Black-and-white photograph of Louis Agassiz sitting in chair, looking through a magnifying glass at a sea urchin.

Louis Agassiz, Under a Microscope

The two prevailing historical visions of Louis Agassiz — one gentle and reverential, the other rigid and bigoted — may simply be two sides of the same coin.
Historians are not the only Harvard professors to have studied race and class. Biologist Louis Agassiz promoted scientific racism, commissioning exploitative nude photos of enslaved people to try to discern evidence of anatomical and intellectual inferiority. He made many contributions to zoology and geology, but Harvard is still grappling with his legacy of racism.

Harvard’s Eugenics Era

When academics embraced scientific racism, immigration restrictions, and the suppression of “the unfit”.
Agassiz was not alone in his views: racism and xenophobia pervaded the institutional culture of Harvard. This article examines several supporters of eugenics who are now buried at Mount Auburn, including writer and physician Oliver Wendell Holmes, Sr., economist Frank W. Taussig, and Harvard presidents A. Lawrence Lowell and Charles William Eliot.
“Dressing for the Carnival” (1877). Its brightly colored, singing beauty is such that tragedy takes hold only on examination.

Race, War, and Winslow Homer

The artist’s experiences in the Civil War and after helped him transcend stereotypes in portraying Black experience.
In contrast to the intellectual currents in academia, other 19th-century New Englanders had more sympathetic views of African American experiences. Winslow Homer is most famous today for painting seascapes, but his experience touring the front lines and POW camps of the Civil War inspired him to create empathetic depictions of African Americans. This article seeks to understand his motivations, and explain his solitary life, through his paintings of people.
Part of a portrait of Isabella Stewart Gardner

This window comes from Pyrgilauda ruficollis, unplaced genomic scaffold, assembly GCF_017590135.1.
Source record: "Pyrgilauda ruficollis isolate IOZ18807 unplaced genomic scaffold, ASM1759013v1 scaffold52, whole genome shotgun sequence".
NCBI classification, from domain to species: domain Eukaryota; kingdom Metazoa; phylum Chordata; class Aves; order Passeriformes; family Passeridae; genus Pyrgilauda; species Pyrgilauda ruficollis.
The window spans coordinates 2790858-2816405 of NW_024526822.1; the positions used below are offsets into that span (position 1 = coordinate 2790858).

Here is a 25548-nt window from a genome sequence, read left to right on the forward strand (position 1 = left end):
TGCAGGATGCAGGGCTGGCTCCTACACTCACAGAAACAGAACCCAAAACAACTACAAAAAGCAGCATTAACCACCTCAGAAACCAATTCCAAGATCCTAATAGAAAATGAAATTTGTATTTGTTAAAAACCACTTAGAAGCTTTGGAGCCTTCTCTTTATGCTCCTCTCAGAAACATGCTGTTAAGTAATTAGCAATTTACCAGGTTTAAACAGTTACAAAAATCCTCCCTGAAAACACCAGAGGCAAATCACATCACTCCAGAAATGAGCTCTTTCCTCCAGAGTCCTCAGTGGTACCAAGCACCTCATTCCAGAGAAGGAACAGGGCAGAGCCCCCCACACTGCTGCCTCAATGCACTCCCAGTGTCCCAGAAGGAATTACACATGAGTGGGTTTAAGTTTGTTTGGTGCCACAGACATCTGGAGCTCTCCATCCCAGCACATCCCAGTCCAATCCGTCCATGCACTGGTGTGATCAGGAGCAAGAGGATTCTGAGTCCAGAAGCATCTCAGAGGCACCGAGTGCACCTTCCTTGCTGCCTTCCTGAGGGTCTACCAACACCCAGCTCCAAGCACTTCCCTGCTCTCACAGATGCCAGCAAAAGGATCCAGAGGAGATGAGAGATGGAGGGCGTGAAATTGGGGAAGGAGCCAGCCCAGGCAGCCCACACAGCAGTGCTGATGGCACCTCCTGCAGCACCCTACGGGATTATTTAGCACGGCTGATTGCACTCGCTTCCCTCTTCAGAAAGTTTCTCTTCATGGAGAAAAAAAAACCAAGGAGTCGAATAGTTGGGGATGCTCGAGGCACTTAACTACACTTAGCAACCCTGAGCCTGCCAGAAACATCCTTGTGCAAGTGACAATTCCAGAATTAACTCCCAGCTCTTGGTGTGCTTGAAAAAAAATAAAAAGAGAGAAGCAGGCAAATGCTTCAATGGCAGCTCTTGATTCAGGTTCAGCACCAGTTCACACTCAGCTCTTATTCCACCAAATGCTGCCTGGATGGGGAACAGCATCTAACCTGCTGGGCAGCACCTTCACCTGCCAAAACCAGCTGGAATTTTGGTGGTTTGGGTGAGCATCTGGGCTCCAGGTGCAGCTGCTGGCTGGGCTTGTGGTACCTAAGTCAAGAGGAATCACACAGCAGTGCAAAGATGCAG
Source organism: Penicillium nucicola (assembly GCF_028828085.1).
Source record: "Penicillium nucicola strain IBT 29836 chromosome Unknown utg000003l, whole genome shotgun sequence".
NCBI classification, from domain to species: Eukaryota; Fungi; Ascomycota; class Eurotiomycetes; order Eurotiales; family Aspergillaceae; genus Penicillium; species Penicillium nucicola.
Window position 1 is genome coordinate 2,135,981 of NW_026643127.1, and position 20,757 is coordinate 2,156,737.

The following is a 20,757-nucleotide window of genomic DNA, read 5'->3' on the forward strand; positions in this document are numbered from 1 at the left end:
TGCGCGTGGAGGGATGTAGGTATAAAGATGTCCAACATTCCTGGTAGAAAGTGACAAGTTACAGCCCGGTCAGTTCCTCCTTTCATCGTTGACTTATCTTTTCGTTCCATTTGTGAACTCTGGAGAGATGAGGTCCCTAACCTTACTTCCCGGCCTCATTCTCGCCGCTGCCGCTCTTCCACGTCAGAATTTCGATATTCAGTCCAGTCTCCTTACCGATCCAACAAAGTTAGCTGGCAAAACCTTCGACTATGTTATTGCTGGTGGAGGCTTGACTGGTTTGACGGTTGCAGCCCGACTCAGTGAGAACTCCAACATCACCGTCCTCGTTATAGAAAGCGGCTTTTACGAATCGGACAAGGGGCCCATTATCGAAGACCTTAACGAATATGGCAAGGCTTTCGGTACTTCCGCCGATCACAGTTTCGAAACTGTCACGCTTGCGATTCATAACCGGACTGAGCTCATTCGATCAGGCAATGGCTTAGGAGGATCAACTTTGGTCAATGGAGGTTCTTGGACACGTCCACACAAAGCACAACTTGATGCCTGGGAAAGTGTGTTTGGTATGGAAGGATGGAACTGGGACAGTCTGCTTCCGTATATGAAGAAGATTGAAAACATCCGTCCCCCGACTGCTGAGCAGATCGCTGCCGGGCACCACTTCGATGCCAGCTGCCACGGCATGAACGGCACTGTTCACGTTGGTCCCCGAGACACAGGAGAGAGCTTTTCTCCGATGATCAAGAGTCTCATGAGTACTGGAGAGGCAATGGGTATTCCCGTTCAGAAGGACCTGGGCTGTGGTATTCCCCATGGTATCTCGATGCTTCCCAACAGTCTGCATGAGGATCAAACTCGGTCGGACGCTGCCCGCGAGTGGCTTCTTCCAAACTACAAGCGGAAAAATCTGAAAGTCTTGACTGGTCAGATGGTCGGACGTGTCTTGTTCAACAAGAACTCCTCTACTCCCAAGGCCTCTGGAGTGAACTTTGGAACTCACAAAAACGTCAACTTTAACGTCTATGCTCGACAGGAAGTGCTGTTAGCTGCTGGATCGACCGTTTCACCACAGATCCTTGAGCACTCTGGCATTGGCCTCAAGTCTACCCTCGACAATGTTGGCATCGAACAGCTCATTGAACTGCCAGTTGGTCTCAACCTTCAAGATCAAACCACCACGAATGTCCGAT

The Scandalous Legacy of Isabella Stewart Gardner, Collector of Art and Men

Long before the gallery she built was famously robbed, Isabella Stewart Gardner was shocking 19th-century society with her disregard for convention.
Isabella Stewart Gardner did less to influence the aesthetics of her contemporaries, and more to attract them to her quirky style.  She collected and curated a museum full of fine art, and created a public persona around flouting conventions of dress and behavior of Boston's high society.
A pair of color stereogram photographs featuring people sitting in front of a desert stone structure.

New Look, Same Great Look

The history of humans being confounded by color photography.
Edwin H. Land influenced the visual culture of a different age: mid-20th century photography. After co-founding the Polaroid company, he researched the way the brain perceives color.
Sketch of Harlem reimagined

How a Harlem Skyrise Got Hijacked—and Forgotten

The fate of June Jordan’s visionary reimagining of Harlem shows that when it comes to Utopias, the key question is always: “Whose?”
Architect Buckminster Fuller espoused a very different mid-20th century aesthetic. This article highlights two projects, one built and one only proposed but never realized, to examine the ways Fuller and his collaborators hoped their building designs would encourage social relations in urban neighborhoods.
John Rawls

How John Rawls Became the Liberal Philosopher of a Conservative Age

With "A Theory Of Justice," Rawls became the most influential political philosopher of his time — just as the liberal agenda he supported was retreating.
While Fuller tried to shape society through the built environment, philosopher John Rawls sought create an egalitarian society through political theory. His ideas about justice, fairness, equal opportunity, and civil disobedience have been frequently cited in politics and law as public servants try to judge and improve society.
Several stores in a 20th century shopping mall

Paul Samuelson Brought Mathematical Economics to the Masses

Paul Samuelson’s mathematical brilliance changed economics, but it was his popular touch that made him a household name.
Another approach to tackling inequality is through the Keynesian economics espoused by Paul Samuelson. Economists know Samuelson most for his mathematical contributions to the field, particularly his theory of how people choose the best outcome in a situation with constraints. But far more Americans appreciated him for his ability to make economic issues understandable to general readers through his introductory college economics textbook and his long-running column in Newsweek magazine.
A photograph of Fannie Farmer cooking with another woman.

Baking for the Holidays? Here's Why You Should Thank Culinary Pioneer Fannie Farmer

We all can thank a 19th century Boston-born cookbook author and domestic science pioneer for revolutionizing the way recipes are replicated at home.
A gifted educator who applied mathematical sensibilities to a very different type of American life was Fannie Farmer. A pioneer of a more scientific approach to cooking — who did not assume all readers already possessed basic cooking skills — she popularized cookbooks that included precise measurements and directions.